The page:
Report: National Blueprint for Biodefense

Biodefense National BlueprintThe Blue Ribbon Study Panel on Biodefense today unveiled A National Blueprint for Biodefense: Leadership and Major Reform Needed to Optimize Efforts, a bipartisan report outlining national vulnerabilities to growing biological threats and providing recommendations on improving the U.S. biodefense posture.

“Crisis after biological crisis has forced the United States to act. Naturally occurring threats such as influenza, Ebola, and Chikungunya are bypassing borders to emerge in nations oceans away, and exact a continued toll,” states the report. “The U.S. government has mishandled extremely dangerous viruses and bacteria in some of its highest level laboratories. The Nation lacks the leadership, coordination, collaboration, and innovation necessary to respond.”

Hudson Institute hosted the Blue Ribbon Study Panel series, convening executive stakeholders throughout government, academia, and the private sector, for targeted and extensive discussion on the state of U.S. biodefense. The panels featured former administration and congressional officials, including Joseph Lieberman, Thomas Ridge, Donna Shalala, Thomas Daschle, James Greenwood and Kenneth Wainstein.

The report emphasized a lack of centralized leadership for biological threat preparedness.

“Simply put, the Nation does not afford the biological threat the same level of attention as it does other threats: There is no centralized leader for biodefense. There is no comprehensive national strategic plan for biodefense. There is no all-inclusive dedicated budget for biodefense. The Nation lacks a single leader to control, prioritize, coordinate, and hold agencies accountable for working toward common national biodefense. This weakness precludes sufficient defense against biological threats.”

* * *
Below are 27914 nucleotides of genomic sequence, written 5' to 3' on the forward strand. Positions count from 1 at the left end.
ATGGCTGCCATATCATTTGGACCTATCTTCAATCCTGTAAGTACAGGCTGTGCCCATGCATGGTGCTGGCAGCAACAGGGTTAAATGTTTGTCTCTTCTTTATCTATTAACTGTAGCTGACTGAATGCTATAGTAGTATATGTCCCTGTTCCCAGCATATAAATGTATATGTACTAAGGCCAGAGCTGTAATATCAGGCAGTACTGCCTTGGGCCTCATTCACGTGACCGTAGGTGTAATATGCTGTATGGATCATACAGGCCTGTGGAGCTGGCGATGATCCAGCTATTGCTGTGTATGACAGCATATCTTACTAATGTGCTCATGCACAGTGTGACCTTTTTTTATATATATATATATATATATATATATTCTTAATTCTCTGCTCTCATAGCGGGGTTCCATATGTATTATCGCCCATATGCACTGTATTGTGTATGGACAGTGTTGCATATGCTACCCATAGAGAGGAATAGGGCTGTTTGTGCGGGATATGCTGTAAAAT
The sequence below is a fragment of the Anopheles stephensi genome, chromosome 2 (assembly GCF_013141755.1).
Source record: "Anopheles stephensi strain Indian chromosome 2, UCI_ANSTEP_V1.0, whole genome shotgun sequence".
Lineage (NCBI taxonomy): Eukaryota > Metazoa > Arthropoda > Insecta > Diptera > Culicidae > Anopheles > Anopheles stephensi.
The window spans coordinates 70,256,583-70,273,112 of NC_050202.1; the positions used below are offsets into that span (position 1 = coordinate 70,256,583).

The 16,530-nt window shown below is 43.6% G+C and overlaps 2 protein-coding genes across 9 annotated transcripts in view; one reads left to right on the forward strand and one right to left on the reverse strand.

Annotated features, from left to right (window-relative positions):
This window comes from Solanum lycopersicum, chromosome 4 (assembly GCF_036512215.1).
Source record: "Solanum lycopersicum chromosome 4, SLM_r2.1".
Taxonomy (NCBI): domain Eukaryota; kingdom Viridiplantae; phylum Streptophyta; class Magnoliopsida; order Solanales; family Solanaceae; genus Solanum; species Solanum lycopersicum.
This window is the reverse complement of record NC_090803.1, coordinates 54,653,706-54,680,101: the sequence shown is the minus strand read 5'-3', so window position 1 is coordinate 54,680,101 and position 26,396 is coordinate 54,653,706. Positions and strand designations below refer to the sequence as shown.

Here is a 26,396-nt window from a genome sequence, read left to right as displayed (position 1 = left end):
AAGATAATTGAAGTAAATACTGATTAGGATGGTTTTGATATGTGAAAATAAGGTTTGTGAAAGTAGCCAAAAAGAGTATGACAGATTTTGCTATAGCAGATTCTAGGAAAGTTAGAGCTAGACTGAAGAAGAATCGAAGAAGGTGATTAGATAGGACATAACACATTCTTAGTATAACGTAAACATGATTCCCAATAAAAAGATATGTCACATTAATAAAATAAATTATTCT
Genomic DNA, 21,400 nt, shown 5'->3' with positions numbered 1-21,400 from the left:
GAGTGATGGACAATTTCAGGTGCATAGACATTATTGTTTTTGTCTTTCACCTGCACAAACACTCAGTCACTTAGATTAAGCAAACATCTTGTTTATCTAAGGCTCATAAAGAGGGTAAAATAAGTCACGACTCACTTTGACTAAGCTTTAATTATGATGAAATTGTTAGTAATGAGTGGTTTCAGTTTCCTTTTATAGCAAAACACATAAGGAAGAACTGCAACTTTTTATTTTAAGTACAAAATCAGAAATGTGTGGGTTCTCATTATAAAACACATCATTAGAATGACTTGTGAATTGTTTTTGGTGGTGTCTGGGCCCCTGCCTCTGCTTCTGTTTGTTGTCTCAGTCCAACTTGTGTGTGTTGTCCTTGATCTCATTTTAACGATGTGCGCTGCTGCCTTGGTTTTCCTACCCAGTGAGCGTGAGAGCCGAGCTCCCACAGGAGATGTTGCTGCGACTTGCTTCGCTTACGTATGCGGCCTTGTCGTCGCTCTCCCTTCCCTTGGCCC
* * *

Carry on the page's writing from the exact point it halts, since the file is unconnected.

Highlighted recommendations include:

  • Unification of biodefense budgeting
  • Establishment of a national environmental decontamination and remediation capacity
  • Improved management of the biological intelligence enterprise
  • Integration of animal health and One Health approaches into biodefense strategies
  • Prioritization and alignment of investments in medical countermeasures among all federal stakeholders
  • Implementation of an integrated national biosurveillance capability
  • Increased biopreparedness resources for emergency service providers
  • Minimizing redirection of Hospital Preparedness Program funds
  • Provide the financial incentives hospitals need to prepare for biological events
  • Establishment of a biodefense hospital system
  • Hardening of pathogen and advanced biotechnology information from cyber-attacks
  • Incentivizing development of rapid point-of-care diagnostics
  • Review and overhaul the Select Agent Program

Read the full report: A National Blueprint for Biodefense: Leadership and Major Reform Needed to Optimize Efforts.

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